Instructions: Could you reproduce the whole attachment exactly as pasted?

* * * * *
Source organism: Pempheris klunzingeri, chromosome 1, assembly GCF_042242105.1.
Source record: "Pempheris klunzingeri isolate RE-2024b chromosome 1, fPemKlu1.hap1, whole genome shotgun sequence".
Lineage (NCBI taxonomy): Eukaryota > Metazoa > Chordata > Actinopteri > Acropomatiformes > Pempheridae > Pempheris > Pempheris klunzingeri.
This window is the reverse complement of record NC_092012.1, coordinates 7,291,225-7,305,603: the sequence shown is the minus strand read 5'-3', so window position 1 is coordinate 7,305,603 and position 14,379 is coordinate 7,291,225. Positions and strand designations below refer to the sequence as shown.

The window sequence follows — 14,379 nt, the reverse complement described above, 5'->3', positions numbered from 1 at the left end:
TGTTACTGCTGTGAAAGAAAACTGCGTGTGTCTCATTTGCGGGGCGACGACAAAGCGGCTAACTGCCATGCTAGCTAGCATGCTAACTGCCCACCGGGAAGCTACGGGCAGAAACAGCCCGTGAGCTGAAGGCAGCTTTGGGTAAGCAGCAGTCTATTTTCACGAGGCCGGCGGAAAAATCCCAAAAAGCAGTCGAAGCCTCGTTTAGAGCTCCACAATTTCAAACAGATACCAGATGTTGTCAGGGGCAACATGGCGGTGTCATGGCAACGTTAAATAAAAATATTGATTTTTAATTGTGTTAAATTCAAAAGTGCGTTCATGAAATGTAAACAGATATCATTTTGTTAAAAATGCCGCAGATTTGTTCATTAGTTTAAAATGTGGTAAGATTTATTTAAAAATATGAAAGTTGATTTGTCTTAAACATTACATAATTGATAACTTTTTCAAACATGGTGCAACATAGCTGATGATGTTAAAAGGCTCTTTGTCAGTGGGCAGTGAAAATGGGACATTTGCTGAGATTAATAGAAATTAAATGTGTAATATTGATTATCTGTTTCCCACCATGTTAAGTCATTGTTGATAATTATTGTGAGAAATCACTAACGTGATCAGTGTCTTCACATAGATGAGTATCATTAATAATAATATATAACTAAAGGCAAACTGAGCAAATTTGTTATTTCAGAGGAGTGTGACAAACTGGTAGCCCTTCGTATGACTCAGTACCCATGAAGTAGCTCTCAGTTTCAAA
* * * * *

Source organism: Pempheris klunzingeri, chromosome 1, assembly GCF_042242105.1.
Source record: "Pempheris klunzingeri isolate RE-2024b chromosome 1, fPemKlu1.hap1, whole genome shotgun sequence".
Lineage (NCBI taxonomy): Eukaryota > Metazoa > Chordata > Actinopteri > Acropomatiformes > Pempheridae > Pempheris > Pempheris klunzingeri.
This window is the reverse complement of record NC_092012.1, coordinates 7,291,225-7,305,603: the sequence shown is the minus strand read 5'-3', so window position 1 is coordinate 7,305,603 and position 14,379 is coordinate 7,291,225. Positions and strand designations below refer to the sequence as shown.

The window sequence follows — 14,379 nt, the reverse complement described above, 5'->3', positions numbered from 1 at the left end:
TGTTACTGCTGTGAAAGAAAACTGCGTGTGTCTCATTTGCGGGGCGACGACAAAGCGGCTAACTGCCATGCTAGCTAGCATGCTAACTGCCCACCGGGAAGCTACGGGCAGAAACAGCCCGTGAGCTGAAGGCAGCTTTGGGTAAGCAGCAGTCTATTTTCACGAGGCCGGCGGAAAAATCCCAAAAAGCAGTCGAAGCCTCGTTTAGAGCTCCACAATTTCAAACAGATACCAGATGTTGTCAGGGGCAACATGGCGGTGTCATGGCAACGTTAAATAAAAATATTGATTTTTAATTGTGTTAAATTCAAAAGTGCGTTCATGAAATGTAAACAGATATCATTTTGTTAAAAATGCCGCAGATTTGTTCATTAGTTTAAAATGTGGTAAGATTTATTTAAAAATATGAAAGTTGATTTGTCTTAAACATTACATAATTGATAACTTTTTCAAACATGGTGCAACATAGCTGATGATGTTAAAAGGCTCTTTGTCAGTGGGCAGTGAAAATGGGACATTTGCTGAGATTAATAGAAATTAAATGTGTAATATTGATTATCTGTTTCCCACCATGTTAAGTCATTGTTGATAATTATTGTGAGAAATCACTAACGTGATCAGTGTCTTCACATAGATGAGTATCATTAATAATAATATATAACTAAAGGCAAACTGAGCAAATTTGTTATTTCAGAGGAGTGTGACAAACTGGTAGCCCTTCGTATGACTCAGTACCCATGAAGTAGCTCTCAGTTTCAAA